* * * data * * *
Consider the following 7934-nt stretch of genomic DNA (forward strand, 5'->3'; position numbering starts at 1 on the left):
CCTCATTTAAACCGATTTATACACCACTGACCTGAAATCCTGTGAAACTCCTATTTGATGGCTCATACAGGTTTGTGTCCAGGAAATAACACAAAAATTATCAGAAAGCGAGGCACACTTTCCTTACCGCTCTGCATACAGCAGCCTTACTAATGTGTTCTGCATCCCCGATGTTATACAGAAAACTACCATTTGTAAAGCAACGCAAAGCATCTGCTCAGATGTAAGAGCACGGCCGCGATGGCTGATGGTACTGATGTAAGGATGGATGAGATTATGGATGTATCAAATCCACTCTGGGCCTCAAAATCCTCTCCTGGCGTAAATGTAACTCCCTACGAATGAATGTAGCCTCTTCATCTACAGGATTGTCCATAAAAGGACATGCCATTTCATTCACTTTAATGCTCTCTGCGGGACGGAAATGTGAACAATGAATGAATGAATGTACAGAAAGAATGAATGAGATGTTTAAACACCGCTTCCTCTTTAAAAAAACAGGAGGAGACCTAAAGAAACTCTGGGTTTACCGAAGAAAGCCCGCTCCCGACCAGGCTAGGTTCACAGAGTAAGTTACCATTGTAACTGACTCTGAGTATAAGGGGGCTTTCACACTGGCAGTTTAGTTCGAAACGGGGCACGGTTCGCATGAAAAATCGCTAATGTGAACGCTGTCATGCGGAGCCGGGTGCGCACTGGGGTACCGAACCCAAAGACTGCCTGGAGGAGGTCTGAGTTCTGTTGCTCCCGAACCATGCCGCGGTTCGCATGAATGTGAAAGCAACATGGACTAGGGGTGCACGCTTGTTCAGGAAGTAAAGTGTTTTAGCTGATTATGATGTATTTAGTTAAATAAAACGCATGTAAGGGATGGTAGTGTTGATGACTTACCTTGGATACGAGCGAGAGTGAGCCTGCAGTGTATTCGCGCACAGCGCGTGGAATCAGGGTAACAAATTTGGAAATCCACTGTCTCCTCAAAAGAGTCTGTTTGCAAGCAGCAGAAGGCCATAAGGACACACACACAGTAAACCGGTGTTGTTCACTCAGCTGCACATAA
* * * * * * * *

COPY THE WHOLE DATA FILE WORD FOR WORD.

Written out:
Consider the following 7934-nt stretch of genomic DNA (forward strand, 5'->3'; position numbering starts at 1 on the left):
CCTCATTTAAACCGATTTATACACCACTGACCTGAAATCCTGTGAAACTCCTATTTGATGGCTCATACAGGTTTGTGTCCAGGAAATAACACAAAAATTATCAGAAAGCGAGGCACACTTTCCTTACCGCTCTGCATACAGCAGCCTTACTAATGTGTTCTGCATCCCCGATGTTATACAGAAAACTACCATTTGTAAAGCAACGCAAAGCATCTGCTCAGATGTAAGAGCACGGCCGCGATGGCTGATGGTACTGATGTAAGGATGGATGAGATTATGGATGTATCAAATCCACTCTGGGCCTCAAAATCCTCTCCTGGCGTAAATGTAACTCCCTACGAATGAATGTAGCCTCTTCATCTACAGGATTGTCCATAAAAGGACATGCCATTTCATTCACTTTAATGCTCTCTGCGGGACGGAAATGTGAACAATGAATGAATGAATGTACAGAAAGAATGAATGAGATGTTTAAACACCGCTTCCTCTTTAAAAAAACAGGAGGAGACCTAAAGAAACTCTGGGTTTACCGAAGAAAGCCCGCTCCCGACCAGGCTAGGTTCACAGAGTAAGTTACCATTGTAACTGACTCTGAGTATAAGGGGGCTTTCACACTGGCAGTTTAGTTCGAAACGGGGCACGGTTCGCATGAAAAATCGCTAATGTGAACGCTGTCATGCGGAGCCGGGTGCGCACTGGGGTACCGAACCCAAAGACTGCCTGGAGGAGGTCTGAGTTCTGTTGCTCCCGAACCATGCCGCGGTTCGCATGAATGTGAAAGCAACATGGACTAGGGGTGCACGCTTGTTCAGGAAGTAAAGTGTTTTAGCTGATTATGATGTATTTAGTTAAATAAAACGCATGTAAGGGATGGTAGTGTTGATGACTTACCTTGGATACGAGCGAGAGTGAGCCTGCAGTGTATTCGCGCACAGCGCGTGGAATCAGGGTAACAAATTTGGAAATCCACTGTCTCCTCAAAAGAGTCTGTTTGCAAGCAGCAGAAGGCCATAAGGACACACACACAGTAAACCGGTGTTGTTCACTCAGCTGCACATAA